Tuesday, June 29, 2010

Brno Pride

(Photo from Queer Czech)

This past weekend, my bruised ego and I took a road trip in a car full of Czech lesbians to Pride in Brno. Brno is the CR's second city--think Philly to Prague's NYC. We have all asked why Brno and not Prague. The best answer I got was that people in Brno are bolder. The experience was nothing like I had imagined it.

In high school, I went to Pride in Manhattan (Oh hey, Mom, not sure you knew that but if you ever wondered why your darling daughter had a certain affinity for The City on Sundays in June--that's why) and rejoiced in all the glittery, queen-y splendor of it all. In college, NoHo pride was all about babies and puppies, but I will never forget the Smithie brigade of "Baby-Dykes-on-Bikes" which used a greener kind of bike than the old school Dykes-on-Bikes. Finally, last year, I partook in the incredibly suburban Long Island pride which was a mix of the two, plus a lot of late '90's Oakleys. But Brno Pride was something else entirely.

There were a few hundred people in the square where the march started and ended. We listened to speakers and milled around to appropriately kitschy music. To enter, we had to go through a police blockade and have our bags checked. Pride itself was fairly typical--if lacking in drag queens (and gay boys in general--this is the first queer community outside of NoHo I've ever experienced in which dykes rule). It was the response that I had never expected. I've tried to read articles about Pride but running them through Google Translate only makes them barely comprehensible. The numbers, though, seem pretty solid. There were about 600 people at Pride and 150 protestors. That's 25% of our number. Pretty significant. They had the standard "gay men are gross" and "gays are bad for families" non-sensical posters and cheers. But they also had eggs, cherry bombs, and manure. Overhead, the whole time, was a helicopter observing the scene. The police force was incredible. It even included an anti-conflict team that essentially went up to the protestors and tried to talk them out of protesting. How very polite. The most important fact, however, is that no one was hurt. It seems silly to write about this experience in light of what happened at San Francisco Pride this weekend, but it's still a significant experience for me.

When I read last week that violence was expected, I was totally dismissive. But to see those angry, militant protestors, I was shocked. My main thought was: here? This is my safe-haven. After being told that it was okay to kiss a girl in public, I have had no fear of queer PDA. I've held hands with girlfriends in Prague as well as Kolín. I've never looked over my shoulder going to or from a gay bar. I've snogged like a teenager on those tiresome metro escalators (what else are they for, really?) and I've never had a second glance from passersby. So, if no one minds my PDA, why are they all up in my Pride?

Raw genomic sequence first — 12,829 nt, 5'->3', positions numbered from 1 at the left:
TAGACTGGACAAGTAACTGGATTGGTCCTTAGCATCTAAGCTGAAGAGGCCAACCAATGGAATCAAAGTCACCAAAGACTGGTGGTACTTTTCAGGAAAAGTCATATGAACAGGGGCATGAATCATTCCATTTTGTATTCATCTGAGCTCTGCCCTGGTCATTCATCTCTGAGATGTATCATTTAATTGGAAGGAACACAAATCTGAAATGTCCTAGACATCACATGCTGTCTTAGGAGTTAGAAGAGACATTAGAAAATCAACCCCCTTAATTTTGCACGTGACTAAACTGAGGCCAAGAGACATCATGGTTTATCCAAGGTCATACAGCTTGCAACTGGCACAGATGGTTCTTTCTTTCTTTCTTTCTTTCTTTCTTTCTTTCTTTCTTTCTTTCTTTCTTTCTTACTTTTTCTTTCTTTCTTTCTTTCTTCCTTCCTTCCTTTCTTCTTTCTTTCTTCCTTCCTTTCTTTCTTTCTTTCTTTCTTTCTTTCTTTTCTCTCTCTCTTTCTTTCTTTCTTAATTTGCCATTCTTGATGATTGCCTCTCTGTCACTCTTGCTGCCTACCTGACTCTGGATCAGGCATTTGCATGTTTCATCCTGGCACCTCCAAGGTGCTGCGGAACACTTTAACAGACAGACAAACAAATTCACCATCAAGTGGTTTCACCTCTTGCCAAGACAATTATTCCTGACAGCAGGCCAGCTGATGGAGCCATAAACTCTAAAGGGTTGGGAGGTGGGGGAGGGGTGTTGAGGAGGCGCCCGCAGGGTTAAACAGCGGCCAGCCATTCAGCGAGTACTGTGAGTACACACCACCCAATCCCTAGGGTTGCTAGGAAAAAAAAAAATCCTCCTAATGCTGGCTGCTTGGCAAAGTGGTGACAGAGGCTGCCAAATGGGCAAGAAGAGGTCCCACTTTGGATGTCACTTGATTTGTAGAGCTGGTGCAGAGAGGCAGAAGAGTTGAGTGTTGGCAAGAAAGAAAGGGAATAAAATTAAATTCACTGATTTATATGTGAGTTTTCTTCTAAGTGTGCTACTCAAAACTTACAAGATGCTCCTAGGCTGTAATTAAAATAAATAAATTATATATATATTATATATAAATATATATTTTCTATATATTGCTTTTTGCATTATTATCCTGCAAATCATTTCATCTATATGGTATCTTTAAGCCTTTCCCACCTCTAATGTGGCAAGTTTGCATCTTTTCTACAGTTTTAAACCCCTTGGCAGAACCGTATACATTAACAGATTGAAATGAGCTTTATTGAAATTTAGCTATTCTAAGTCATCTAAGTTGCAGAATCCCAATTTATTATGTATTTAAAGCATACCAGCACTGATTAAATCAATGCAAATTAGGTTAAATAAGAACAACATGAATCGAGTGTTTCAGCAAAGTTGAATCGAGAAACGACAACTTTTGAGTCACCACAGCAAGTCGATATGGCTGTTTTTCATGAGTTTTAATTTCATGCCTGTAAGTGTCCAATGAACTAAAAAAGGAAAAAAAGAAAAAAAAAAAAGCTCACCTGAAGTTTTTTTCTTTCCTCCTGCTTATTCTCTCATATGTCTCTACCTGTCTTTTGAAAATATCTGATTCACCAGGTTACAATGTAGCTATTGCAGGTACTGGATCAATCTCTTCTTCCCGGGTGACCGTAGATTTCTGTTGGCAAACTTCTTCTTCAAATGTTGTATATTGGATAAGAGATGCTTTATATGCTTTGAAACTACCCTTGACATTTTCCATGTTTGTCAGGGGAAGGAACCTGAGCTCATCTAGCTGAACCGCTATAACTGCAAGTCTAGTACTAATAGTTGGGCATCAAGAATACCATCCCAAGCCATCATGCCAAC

Get ready for my complete outsider's point of view on this. The best reason I've come up with is that this is one of those sex-is-different-from-lifestyle situations. As Nicole said, it was cool to have all the gay sex you wanted in England until Oscar Wilde tried to make an identity out of it. So no one minds if I kiss girls, but when I am proud and want to talk about it, we have a problem. This seems to go along with the ban on gay adoption as well. Sex: fine. Lifestyle: 'nother story.

In the end, it wasn't all that bad. Again, no one was hurt, and we were able to pretty much laugh it off as a group. We literally laughed in the faces of individual protestors who made their way into the crowd. As a group, we were unstoppable. And then I went to the train. As I walked there alone and got stared at for my rainbow face paint, I for the first time in this country, wondered if I should be walking alone. But I blew it off and no one actually said anything.

When I got to the platform, a group of teenage boys shouted at me from another train, "Hey, lesbian!" Me? I thought. But I'm... But I'm someone who usually benefits from assumed hetero-privilege. I don't look queer so how dare you taunt me? For the first time, I thought about how I should have washed the face paint off. I should have washed off my identity! Who is this new person in my body? I have long hair and own five times as many dresses as pairs of shorts. How I have changed in five years! What would the mohawked, hairy-legged babydyke think of this new person? To even think for a second of washing off my face paint so that I could go back to passing, it's horrendous! Has this been what it's really like all along? Have I just been casually ignoring homophobia because it's not directed at me? To think that I was complaining the night before to another lesbian about how I am not respected by the queer community because I don't look queer enough, and here I was, trying to pass. Full of rage, for these boys and what they made me realize about myself, I went down the platform and stood next to some queer-looking dykes. I'm not about to change the way I look to be more gay, but maybe proximity will help. Proximity or solidarity? I thought. Eye contact. Solidarity. And ain't that what it's all about?

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